"Every morning, Rick would never be there [at the restaurant]," Unger says. "Betty would call me to go to his house and wake him up. That was my job, even if I was missing deliveries. And I couldn't wake him up. And he wouldn't go in there until nighttime."

But -- according to Unger's complaint, as well as a second lawsuit filed recently against the Carters and Pizza Hut, and New Times interviews with a dozen former employees -- despite such short hours, Rick Carter found time to create plenty of unrest at his restaurant.

In particular, some ex-employees are claiming that Rick asked his drivers to deliver crystal meth in pizza boxes, where they would encounter shadowy characters who handed them mysterious envelopes, and that members of the Carter family also repeatedly manipulated time cards, resulting in chronic underpayment of his staff.

Maria Crimi Speth, a Phoenix commercial-litigation and employment lawyer, filed Unger's harassment suit, and followed up on June 29 with a class-action, wage-claim suit on behalf of "all people, except defendants, who were ever employed" at the Pizza Hut of Apache Junction. In both lawsuits, the defendants include Pizza Hut of Apache Junction, Inc. (owners of the franchise), Tricon Restaurant Group (corporate owners of Pizza Hut) and Rick Carter, his brother Tim, and Betty Carter. None of these defendants has yet been served with the lawsuits, and none has issued any response to the charges.

"In my 14 years of practice, I've never seen a more egregious abuse of employees as what I've been told about at Pizza Hut by employees," says Speth, who estimates that as many as 1,000 employees may have been underpaid by the Carter family since the late '80s.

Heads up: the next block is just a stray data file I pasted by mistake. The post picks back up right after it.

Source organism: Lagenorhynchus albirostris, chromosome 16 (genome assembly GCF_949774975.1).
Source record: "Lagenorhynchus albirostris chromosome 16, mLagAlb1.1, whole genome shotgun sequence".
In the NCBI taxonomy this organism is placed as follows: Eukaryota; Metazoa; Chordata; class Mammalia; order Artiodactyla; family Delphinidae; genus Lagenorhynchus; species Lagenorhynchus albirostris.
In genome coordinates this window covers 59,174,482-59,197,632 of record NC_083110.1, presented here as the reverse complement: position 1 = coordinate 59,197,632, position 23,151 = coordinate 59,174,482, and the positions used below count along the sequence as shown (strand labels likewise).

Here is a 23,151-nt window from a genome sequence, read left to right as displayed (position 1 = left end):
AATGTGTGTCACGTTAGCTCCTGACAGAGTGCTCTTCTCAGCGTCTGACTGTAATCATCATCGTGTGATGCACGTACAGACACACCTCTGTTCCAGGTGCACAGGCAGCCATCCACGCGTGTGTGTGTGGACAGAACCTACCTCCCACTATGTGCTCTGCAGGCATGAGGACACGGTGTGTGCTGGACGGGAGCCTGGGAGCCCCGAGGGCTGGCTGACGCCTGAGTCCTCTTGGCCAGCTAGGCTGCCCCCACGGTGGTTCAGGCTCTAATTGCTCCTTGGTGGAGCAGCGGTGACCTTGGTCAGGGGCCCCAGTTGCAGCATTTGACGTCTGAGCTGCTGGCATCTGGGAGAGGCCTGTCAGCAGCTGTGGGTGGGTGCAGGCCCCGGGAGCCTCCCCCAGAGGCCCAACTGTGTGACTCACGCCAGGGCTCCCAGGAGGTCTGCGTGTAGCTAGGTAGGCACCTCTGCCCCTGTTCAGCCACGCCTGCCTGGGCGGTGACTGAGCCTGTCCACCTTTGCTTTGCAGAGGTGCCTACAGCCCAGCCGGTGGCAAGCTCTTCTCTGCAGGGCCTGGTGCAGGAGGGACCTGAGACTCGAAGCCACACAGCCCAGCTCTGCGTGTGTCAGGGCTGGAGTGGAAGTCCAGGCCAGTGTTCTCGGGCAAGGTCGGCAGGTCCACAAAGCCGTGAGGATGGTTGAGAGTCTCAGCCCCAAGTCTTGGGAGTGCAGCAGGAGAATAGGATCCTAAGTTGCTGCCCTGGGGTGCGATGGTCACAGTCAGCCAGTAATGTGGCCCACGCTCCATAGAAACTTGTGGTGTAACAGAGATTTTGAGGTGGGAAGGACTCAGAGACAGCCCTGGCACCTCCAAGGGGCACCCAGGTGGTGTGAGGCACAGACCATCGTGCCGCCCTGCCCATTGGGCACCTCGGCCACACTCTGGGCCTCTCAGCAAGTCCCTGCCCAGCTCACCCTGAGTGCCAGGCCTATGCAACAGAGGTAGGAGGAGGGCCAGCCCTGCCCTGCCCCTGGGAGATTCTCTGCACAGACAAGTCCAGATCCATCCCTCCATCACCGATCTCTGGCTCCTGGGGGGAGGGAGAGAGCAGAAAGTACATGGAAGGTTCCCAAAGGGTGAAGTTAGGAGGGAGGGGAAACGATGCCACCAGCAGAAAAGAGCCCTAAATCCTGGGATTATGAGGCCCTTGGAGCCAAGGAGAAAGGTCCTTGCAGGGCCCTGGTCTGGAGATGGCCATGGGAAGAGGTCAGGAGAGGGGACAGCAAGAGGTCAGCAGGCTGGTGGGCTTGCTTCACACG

Unger's lawsuit alleges that he "was asked to participate in delivering and transporting illegal drugs," and adds, "from the moment that John expressed an unwillingness to participate in illegal activity, he was treated as an outsider by management."

The suit also states that both Rick and his brother Tim -- who subsequently managed the store -- "began threatening [Unger's] life and safety, first in a veiled manner, and later more blatantly." It goes on to say that the two brothers relentlessly taunted Unger about his homosexuality, and fired him because he was raising too many questions about their behavior.

At the June 23 opening of a new Apache Junction Pizza Hut (around the corner from the old building, which has recently become home to the Longhorn Bar & Grill), Betty Carter briefly spoke with New Times about her history with the franchise.

But when New Times raised questions about her sons' conduct, she firmly responded, "I don't even want to talk about it," and walked away.

Neither Rick nor Tim Carter returned New Times' phone calls.